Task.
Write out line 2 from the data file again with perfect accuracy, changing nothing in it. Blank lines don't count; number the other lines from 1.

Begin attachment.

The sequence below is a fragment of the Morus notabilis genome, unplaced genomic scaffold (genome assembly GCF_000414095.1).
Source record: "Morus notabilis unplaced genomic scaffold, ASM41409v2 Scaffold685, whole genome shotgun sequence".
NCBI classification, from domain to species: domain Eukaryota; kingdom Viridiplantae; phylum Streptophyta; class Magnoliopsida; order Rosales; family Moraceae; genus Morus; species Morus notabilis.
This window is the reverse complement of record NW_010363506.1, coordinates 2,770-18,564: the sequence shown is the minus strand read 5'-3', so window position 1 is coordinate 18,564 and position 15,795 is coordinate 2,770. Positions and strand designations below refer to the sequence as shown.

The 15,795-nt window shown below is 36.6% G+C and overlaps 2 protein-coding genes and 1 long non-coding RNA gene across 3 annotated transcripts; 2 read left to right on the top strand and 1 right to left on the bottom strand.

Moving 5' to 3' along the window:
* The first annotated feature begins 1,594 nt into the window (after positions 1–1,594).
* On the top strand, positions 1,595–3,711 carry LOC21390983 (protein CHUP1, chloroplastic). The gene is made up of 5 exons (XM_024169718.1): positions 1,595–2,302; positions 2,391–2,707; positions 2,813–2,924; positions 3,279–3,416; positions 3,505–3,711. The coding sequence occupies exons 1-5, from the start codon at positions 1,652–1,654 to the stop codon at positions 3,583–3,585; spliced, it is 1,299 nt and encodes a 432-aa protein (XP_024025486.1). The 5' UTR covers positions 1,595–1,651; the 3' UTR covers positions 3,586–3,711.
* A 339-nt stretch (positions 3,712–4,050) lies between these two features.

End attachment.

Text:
Source record: "Morus notabilis unplaced genomic scaffold, ASM41409v2 Scaffold685, whole genome shotgun sequence".